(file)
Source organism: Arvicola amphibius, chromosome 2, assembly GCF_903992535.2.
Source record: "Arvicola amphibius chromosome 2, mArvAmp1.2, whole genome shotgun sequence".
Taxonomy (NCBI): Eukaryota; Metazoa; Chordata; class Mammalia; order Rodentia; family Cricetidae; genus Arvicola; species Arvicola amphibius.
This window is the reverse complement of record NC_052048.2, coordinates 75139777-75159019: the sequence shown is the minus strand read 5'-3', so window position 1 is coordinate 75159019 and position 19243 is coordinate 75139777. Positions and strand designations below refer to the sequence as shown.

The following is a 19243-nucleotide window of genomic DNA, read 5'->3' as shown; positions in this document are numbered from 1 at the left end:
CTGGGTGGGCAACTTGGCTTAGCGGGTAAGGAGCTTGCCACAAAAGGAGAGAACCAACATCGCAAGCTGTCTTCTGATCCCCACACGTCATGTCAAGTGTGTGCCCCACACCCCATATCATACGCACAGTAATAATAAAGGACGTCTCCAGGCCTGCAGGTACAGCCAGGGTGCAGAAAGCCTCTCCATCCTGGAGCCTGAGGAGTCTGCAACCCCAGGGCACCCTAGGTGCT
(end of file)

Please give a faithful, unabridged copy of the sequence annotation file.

Source organism: Arvicola amphibius, chromosome 2, assembly GCF_903992535.2.
Source record: "Arvicola amphibius chromosome 2, mArvAmp1.2, whole genome shotgun sequence".
Taxonomy (NCBI): Eukaryota; Metazoa; Chordata; class Mammalia; order Rodentia; family Cricetidae; genus Arvicola; species Arvicola amphibius.
This window is the reverse complement of record NC_052048.2, coordinates 75139777-75159019: the sequence shown is the minus strand read 5'-3', so window position 1 is coordinate 75159019 and position 19243 is coordinate 75139777. Positions and strand designations below refer to the sequence as shown.

The following is a 19243-nucleotide window of genomic DNA, read 5'->3' as shown; positions in this document are numbered from 1 at the left end:
CTGGGTGGGCAACTTGGCTTAGCGGGTAAGGAGCTTGCCACAAAAGGAGAGAACCAACATCGCAAGCTGTCTTCTGATCCCCACACGTCATGTCAAGTGTGTGCCCCACACCCCATATCATACGCACAGTAATAATAAAGGACGTCTCCAGGCCTGCAGGTACAGCCAGGGTGCAGAAAGCCTCTCCATCCTGGAGCCTGAGGAGTCTGCAACCCCAGGGCACCCTAGGTGCT